• $6 for SSL certificate from Network Solutions
  • $10 for Name.com domain name
  • $15 for Bluehost website hosting
  • $60 for CoSchedule marketing calendar
  • $99 for Mention social listening
  • $399 for AHREFs keyword + SEO
  • $50 for employee learning allowance × 4
  • $35 for American Marketing Association membership × 4
  • $4,400 on salary × 3
  • $10,000 on paid ads

In this example, CoSchedule’s monthly marketing operational costs are $28,529.

$6 + $10 + $15 + $60 + $99 + $399 + ($50 × 4) + ($35 × 4) + ($4,400 × 4) + $10,000 = $28,529

We can realistically expect to spend $28,529 every month just to keep CoSchedule’s marketing operational.

Calculate Your Monthly Goal-Driven Marketing Budget

You set and amortized monthly marketing goals in Chapter 1 of this marketing strategy guide.

The Marketing Budget tab in your marketing strategy template automatically pulls the monthly goals from your Goal Tracking tab you set in Chapter 1.

Simply enter your Marketing Goal Acquisition Cost in cell C6 and your Marketing Operations Costs figure in C7 in the Marketing Budget tab.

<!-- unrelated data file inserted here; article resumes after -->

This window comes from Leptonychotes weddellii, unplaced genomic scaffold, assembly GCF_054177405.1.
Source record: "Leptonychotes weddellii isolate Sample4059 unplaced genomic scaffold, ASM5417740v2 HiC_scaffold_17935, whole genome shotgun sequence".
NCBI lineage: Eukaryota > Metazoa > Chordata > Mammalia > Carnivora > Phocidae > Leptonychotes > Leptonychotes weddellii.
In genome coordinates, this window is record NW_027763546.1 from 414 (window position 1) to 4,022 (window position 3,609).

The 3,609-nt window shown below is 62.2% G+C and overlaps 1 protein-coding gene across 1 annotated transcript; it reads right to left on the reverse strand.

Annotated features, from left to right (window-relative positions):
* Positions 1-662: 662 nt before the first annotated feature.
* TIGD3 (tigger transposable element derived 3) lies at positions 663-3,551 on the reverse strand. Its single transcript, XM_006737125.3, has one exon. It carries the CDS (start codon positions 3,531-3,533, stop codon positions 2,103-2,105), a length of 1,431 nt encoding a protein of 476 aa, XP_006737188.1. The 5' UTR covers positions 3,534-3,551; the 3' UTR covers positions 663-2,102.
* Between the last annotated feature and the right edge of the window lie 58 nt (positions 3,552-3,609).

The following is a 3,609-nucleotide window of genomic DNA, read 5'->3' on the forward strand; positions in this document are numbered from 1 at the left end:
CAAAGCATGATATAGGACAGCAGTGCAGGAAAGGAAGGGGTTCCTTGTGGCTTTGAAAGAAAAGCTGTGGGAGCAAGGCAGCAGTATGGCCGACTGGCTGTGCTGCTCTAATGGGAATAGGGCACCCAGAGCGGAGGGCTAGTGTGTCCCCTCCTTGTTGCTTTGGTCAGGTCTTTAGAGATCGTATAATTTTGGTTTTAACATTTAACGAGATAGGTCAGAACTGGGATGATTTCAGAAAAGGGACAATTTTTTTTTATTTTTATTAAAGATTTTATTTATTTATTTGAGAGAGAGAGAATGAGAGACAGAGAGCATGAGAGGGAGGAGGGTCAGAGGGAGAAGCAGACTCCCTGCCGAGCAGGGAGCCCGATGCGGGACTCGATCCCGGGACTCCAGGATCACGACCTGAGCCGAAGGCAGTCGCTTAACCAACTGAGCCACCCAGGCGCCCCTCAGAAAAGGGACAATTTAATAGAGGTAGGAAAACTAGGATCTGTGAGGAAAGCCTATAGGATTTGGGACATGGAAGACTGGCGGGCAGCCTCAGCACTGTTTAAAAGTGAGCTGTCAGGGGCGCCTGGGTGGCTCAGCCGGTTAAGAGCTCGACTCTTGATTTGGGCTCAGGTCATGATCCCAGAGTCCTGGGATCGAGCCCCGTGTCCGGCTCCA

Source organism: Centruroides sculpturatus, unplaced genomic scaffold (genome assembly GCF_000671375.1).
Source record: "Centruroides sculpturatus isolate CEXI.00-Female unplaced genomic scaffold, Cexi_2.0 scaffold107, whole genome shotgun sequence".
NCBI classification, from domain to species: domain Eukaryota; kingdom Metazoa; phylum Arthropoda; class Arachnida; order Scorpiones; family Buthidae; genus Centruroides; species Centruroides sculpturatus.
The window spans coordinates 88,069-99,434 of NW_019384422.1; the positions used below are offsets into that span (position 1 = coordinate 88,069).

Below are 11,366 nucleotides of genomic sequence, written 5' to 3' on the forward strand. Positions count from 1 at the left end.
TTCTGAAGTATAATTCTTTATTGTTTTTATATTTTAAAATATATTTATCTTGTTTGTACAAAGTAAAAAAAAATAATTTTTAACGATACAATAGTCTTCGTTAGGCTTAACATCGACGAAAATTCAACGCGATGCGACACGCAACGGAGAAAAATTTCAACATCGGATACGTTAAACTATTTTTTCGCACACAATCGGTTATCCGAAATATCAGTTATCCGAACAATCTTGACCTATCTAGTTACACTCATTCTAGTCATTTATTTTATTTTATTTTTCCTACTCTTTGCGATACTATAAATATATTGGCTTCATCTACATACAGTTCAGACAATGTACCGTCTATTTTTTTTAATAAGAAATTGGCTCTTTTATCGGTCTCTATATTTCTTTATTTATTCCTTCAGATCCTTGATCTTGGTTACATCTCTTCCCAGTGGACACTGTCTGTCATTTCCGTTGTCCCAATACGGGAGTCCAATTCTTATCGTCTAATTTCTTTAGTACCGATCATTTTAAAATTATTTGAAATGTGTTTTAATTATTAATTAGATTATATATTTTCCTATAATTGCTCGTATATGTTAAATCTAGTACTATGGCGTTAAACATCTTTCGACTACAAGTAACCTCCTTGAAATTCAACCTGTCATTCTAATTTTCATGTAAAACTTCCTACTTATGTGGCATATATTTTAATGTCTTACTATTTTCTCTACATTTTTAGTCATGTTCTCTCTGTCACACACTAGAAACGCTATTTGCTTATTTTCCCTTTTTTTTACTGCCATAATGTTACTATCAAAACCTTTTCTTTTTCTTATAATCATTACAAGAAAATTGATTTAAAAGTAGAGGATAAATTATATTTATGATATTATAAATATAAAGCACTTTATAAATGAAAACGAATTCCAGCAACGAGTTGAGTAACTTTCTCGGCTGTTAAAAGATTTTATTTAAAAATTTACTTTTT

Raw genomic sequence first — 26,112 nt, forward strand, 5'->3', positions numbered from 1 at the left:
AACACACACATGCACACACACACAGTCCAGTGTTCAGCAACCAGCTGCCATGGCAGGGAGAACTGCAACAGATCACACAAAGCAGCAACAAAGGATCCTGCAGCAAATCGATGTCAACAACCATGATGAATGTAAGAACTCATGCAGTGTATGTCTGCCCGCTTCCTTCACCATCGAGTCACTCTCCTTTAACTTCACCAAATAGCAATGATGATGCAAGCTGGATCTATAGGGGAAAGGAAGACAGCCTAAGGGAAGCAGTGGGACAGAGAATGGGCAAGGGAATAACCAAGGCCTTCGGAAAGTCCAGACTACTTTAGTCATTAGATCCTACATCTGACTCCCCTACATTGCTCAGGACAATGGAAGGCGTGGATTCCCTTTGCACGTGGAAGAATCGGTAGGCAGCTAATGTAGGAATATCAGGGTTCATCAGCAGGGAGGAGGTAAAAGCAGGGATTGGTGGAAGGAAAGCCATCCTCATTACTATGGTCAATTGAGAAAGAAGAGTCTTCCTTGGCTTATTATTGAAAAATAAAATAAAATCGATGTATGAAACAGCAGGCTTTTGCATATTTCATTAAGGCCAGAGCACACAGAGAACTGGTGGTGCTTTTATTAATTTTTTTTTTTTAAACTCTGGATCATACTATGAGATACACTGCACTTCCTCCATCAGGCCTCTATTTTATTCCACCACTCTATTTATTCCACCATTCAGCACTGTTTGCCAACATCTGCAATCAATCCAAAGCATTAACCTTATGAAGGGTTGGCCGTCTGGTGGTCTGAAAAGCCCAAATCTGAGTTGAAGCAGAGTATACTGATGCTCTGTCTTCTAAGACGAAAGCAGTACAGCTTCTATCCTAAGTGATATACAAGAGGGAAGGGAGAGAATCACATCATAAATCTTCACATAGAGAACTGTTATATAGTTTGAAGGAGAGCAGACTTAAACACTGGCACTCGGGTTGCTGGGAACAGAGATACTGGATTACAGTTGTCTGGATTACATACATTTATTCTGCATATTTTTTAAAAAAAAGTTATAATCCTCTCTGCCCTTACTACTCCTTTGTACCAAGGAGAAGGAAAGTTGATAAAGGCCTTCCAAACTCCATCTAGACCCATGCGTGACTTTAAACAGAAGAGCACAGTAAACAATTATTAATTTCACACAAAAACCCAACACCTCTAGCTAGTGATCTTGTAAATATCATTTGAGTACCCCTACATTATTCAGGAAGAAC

Marketing Budget Goal Driven Marketing Strategy

From here, the spreadsheet will automatically calculate your goal-driven monthly budgets for the entire year with this formula:

Monthly marketing budget = (marketing goal acquisition cost × marketing marketing goal #) + marketing operational costs

A Goal-Driven Marketing Budget Example

Let’s finish CoSchedule’s marketing budget example you’ve learned throughout this chapter so far.

Goal Acquisition Cost:

The amount of money CoSchedule spends to get one goal conversion.

(4 hours × $25 per hour) + (1 hour × $25 per hour) + (1 hour × $25 per hour) + (.5 hours × $25 per hour) + (.5 hours × $25 per hour) + $100 for paid ads) / 20 goal conversions = $13.75 marketing goal acquisition cost

Marketing Operational Costs:

The amount of money CoSchedule spends each month to generate goal conversions.

$6 for SSL certificate + $10 for domain name + $15 for hosting + $60 for CoSchedule + $99 for Mention + $399 for AHREFs + ($50 learning allowance × 4 employees) + ($35 association membership × 4 employees) + ($4,400 salary × 4 employees) + $10,000 for paid ads = $28,529 marketing operational costs

Marketing Goal:

The number of goal conversions CoSchedule wants every month.

(6,000 final goal – 600 start goal) × (1 month number / 12 months to complete goal)^ 2 assumption + 600 start goal = 638 goal conversion goal for January